Kristiawan Indriyanto


Recent studies of postcolonialism have explored the interconnection between postcolonial and environmental/eco-criticism. Studies from Huggan (2004), Nixon (2005), Cilano and DeLoughrey (2007) counter the underlying assumption that these criticisms stand in opposition toward each other by pointing out the overlapping areas of interest between postcolonial and ecocriticism and the complementary aspect of these two criticisms (Buell, 2011). Postcolonial ecocriticism, as theorized by Huggan and Tiffin (2010) and DeLoughrey and Handley (2011) asserts the intertwined correlation between environmental degradation and the marginalization of the minority/indigenous ethic groups which inhabit a particular place. The underlying capitalist and mechanistic ideologies in which nature is perceived only of their intrinsic values and usefulness toward (Western) humans illustrates total disregard to the original owner of the colonized land, the indigenous people. This perspective is underlined by Serpil Oppermann’s (2007) concept of ecological imperialism to underline the anthropocentric perspective that legitimate Western domination toward the colonies’ natural resources. Although discussion of postcolonial ecocriticism has encompassed diverse regions such as Caribbean, Africa and Asia, scant attention has been given toward Pacific archipelago especially Hawai’i. Through reading on Kiana Davenport’s Shark Dialogues (1994), this paper explores how American colonialism results in ecological imperialism in this island chain. It is hoped that this analysis can contribute toward enriching the discussion on postcolonial ecocriticism.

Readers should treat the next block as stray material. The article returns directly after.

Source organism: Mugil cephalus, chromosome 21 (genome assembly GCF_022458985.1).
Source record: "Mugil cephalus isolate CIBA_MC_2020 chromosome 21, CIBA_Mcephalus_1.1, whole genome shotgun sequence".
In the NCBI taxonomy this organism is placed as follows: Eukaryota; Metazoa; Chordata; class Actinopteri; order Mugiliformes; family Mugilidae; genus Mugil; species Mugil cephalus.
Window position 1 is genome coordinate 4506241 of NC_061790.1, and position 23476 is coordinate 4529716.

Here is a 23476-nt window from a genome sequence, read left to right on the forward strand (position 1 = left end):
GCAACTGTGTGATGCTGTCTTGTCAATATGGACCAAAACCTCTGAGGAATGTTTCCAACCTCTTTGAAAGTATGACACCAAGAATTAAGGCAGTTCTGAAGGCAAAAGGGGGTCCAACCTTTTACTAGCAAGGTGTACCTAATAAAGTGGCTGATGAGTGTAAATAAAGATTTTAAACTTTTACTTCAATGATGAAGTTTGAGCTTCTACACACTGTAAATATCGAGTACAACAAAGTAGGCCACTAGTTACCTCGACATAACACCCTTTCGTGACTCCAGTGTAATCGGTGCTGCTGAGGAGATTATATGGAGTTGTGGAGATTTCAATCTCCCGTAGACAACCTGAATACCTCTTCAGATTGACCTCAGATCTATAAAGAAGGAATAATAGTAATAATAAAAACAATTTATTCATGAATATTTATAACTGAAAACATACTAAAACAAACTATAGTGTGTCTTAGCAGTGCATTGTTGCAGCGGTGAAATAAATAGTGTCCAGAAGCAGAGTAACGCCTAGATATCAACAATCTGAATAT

DOI: 10.24071/ijhs.2019.020202


Postcolonial ecocriticism; ecological imperialism ; Hawai’ian literature.

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IJHS Journal Vol 1 No 2 publication date: 8 March 2018

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International Journal of Humanity Studies (IJHS) is a scientific journal in English published twice a year, namely in September and March, by Sanata Dharma University, Yogyakarta, Indonesia.